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acts afterward appeared arms army authority battle became began beginning Bengal Book British brought Calcutta called carried character Charles chief Clive command Commons Company Compare continued court death died Dupleix early East Edinburgh Edited elected empire England English Essay established Europe European father five followed force fortune four France French George give hands High School History honor House hundred important India interest Italy John King known later less letters literature live Lord Macaulay Macaulay's March means Meer Jaffier military mind Nabob native never officer ordered Parliament passed perhaps Persian person placed Poems poet politics possessed present princes published received remained Review rule says School seems sent servants soldiers soon success thought thousand thousand pounds tion took University victory volume whole writes wrote
Page 179 - Wherefore is light given to him that is in misery, and life unto the bitter in soul; Which long for death, but it cometh not ; and dig for it more than for hid treasures; Which rejoice exceedingly, and are glad, when they can find the grave?
Page lxiii - THE poesy of this young Lord belongs to the class which neither gods nor men are said to permit. Indeed, we do not recollect to have seen a quantity of verse with so few deviations in either direction from that exact standard. His effusions are spread over a dead flat, and can no more get above or below the level, than if they Were so much stagnant water. As an extenuation...
Page 54 - English captives were left at the mercy of the guards, and the guards determined to secure them for the night in the prison of the garrison, a chamber known by the fearful name of the Black Hole.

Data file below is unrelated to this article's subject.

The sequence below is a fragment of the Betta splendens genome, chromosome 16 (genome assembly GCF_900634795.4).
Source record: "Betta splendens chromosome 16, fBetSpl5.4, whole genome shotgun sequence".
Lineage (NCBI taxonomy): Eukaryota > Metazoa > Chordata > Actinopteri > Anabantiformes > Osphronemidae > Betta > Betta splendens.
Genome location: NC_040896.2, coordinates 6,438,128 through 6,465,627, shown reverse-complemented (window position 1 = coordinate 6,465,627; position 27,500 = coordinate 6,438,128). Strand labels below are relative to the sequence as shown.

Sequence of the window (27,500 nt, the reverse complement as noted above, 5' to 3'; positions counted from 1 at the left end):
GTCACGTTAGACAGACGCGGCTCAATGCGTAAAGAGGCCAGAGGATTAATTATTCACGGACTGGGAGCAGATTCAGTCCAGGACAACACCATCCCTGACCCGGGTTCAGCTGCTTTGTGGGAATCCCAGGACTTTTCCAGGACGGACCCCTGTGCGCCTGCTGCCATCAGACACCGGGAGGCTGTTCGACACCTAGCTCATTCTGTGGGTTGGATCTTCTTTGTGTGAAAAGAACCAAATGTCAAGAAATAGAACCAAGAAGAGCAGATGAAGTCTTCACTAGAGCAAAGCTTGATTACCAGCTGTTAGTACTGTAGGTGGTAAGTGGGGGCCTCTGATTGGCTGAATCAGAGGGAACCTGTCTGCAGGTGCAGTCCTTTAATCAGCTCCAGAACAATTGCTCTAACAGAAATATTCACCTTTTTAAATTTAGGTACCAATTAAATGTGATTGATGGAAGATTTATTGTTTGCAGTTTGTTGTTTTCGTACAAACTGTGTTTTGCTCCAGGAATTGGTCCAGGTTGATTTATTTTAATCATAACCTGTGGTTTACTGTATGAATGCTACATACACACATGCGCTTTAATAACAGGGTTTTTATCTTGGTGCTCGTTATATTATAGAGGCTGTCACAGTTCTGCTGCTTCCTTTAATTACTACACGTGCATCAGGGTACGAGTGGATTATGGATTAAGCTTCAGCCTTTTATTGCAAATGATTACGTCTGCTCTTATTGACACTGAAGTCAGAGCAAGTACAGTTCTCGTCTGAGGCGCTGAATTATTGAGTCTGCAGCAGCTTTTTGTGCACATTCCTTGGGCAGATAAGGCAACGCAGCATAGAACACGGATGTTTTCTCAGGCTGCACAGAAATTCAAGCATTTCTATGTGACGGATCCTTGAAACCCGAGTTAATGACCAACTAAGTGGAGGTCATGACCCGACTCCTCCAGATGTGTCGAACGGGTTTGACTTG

Page 68 - ... to engage an army twenty times as numerous as his own. Before him lay a river over which it was easy to advance, but over which, if things went ill, not one of his little band would ever return. On this occasion, for the first and for the last time, his dauntless spirit, during a few hours, shrank from the fearful responsibility of making a decision. He called a council of war. The majority pronounced against fighting, and Clive declared his concurrence with the majority. Long...
Page 54 - When they were ordered to enter the cell, they imagined that the soldiers were joking ; and, being in high spirits on account of the promise of the Nabob to spare their lives, they laughed and jested at the absurdity of the notion. They soon discovered their mistake. They expostulated ; they entreated ; but in vain. The guards threatened to cut down all who hesitated. The captives were driven into the cell at the point of the sword, and the door was instantly shut and locked upon them.
Page 68 - ... it was no light thing to engage an army twenty times as numerous as his own. Before him lay a river over which it was easy to advance, but over which, if things went ill, not one of his little band would ever return.
Page 56 - Nabob had slept off his debauch, and permitted the door to be opened. But it was some time before the soldiers could make a lane for the survivors, by piling up on each side the heaps of corpses on which the burning climate had already begun to do its loathsome work. When at length a passage was made, twenty-three ghastly figures, such as their own mothers would not have known, staggered one by one out of the charnel-house.
Page 69 - ... if he had taken the advice of that council, the British would never have been masters of Bengal. But scarcely had the meeting broken up when he was himself again. He retired alone under the shade of some trees, and passed near an hour there in thought. He came back determined to put everything to the hazard, and gave orders that all should be in readiness for passing the river on the morrow.